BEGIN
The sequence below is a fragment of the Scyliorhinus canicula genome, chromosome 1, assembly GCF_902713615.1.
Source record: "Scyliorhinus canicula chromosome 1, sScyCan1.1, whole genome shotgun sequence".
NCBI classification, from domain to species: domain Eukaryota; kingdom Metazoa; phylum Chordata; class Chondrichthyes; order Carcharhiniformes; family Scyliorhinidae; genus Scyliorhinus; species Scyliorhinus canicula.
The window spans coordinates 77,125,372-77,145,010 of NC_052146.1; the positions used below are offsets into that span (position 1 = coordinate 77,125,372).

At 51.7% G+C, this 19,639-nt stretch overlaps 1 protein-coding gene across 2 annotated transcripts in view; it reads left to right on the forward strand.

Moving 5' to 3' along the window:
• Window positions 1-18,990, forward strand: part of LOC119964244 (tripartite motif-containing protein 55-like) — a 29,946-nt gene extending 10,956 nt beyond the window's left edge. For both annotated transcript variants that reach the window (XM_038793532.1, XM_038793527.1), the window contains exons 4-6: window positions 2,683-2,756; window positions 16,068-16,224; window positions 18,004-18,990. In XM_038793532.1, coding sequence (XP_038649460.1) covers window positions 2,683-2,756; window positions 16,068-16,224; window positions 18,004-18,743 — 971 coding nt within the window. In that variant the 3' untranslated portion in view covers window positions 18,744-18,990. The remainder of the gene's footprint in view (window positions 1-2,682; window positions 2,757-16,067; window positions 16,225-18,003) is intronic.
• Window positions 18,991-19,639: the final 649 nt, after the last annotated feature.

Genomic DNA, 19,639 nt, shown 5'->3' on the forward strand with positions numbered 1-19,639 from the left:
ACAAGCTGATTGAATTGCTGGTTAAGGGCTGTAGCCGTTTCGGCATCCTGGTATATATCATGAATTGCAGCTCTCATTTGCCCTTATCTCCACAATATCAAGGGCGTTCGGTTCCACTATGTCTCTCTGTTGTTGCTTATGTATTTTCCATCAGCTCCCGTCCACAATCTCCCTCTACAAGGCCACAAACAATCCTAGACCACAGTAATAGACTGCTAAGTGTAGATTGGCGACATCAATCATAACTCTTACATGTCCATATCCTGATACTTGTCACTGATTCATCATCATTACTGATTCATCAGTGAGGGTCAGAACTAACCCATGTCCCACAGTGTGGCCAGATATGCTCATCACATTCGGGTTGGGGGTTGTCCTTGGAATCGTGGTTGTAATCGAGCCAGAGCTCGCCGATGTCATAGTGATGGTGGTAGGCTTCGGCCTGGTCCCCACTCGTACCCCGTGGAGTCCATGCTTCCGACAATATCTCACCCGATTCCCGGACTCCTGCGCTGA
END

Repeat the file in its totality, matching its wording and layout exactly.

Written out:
The sequence below is a fragment of the Scyliorhinus canicula genome, chromosome 1, assembly GCF_902713615.1.
Source record: "Scyliorhinus canicula chromosome 1, sScyCan1.1, whole genome shotgun sequence".
NCBI classification, from domain to species: domain Eukaryota; kingdom Metazoa; phylum Chordata; class Chondrichthyes; order Carcharhiniformes; family Scyliorhinidae; genus Scyliorhinus; species Scyliorhinus canicula.
The window spans coordinates 77,125,372-77,145,010 of NC_052146.1; the positions used below are offsets into that span (position 1 = coordinate 77,125,372).

At 51.7% G+C, this 19,639-nt stretch overlaps 1 protein-coding gene across 2 annotated transcripts in view; it reads left to right on the forward strand.

Moving 5' to 3' along the window:
• Window positions 1-18,990, forward strand: part of LOC119964244 (tripartite motif-containing protein 55-like) — a 29,946-nt gene extending 10,956 nt beyond the window's left edge. For both annotated transcript variants that reach the window (XM_038793532.1, XM_038793527.1), the window contains exons 4-6: window positions 2,683-2,756; window positions 16,068-16,224; window positions 18,004-18,990. In XM_038793532.1, coding sequence (XP_038649460.1) covers window positions 2,683-2,756; window positions 16,068-16,224; window positions 18,004-18,743 — 971 coding nt within the window. In that variant the 3' untranslated portion in view covers window positions 18,744-18,990. The remainder of the gene's footprint in view (window positions 1-2,682; window positions 2,757-16,067; window positions 16,225-18,003) is intronic.
• Window positions 18,991-19,639: the final 649 nt, after the last annotated feature.

Genomic DNA, 19,639 nt, shown 5'->3' on the forward strand with positions numbered 1-19,639 from the left:
ACAAGCTGATTGAATTGCTGGTTAAGGGCTGTAGCCGTTTCGGCATCCTGGTATATATCATGAATTGCAGCTCTCATTTGCCCTTATCTCCACAATATCAAGGGCGTTCGGTTCCACTATGTCTCTCTGTTGTTGCTTATGTATTTTCCATCAGCTCCCGTCCACAATCTCCCTCTACAAGGCCACAAACAATCCTAGACCACAGTAATAGACTGCTAAGTGTAGATTGGCGACATCAATCATAACTCTTACATGTCCATATCCTGATACTTGTCACTGATTCATCATCATTACTGATTCATCAGTGAGGGTCAGAACTAACCCATGTCCCACAGTGTGGCCAGATATGCTCATCACATTCGGGTTGGGGGTTGTCCTTGGAATCGTGGTTGTAATCGAGCCAGAGCTCGCCGATGTCATAGTGATGGTGGTAGGCTTCGGCCTGGTCCCCACTCGTACCCCGTGGAGTCCATGCTTCCGACAATATCTCACCCGATTCCCGGACTCCTGCGCTGA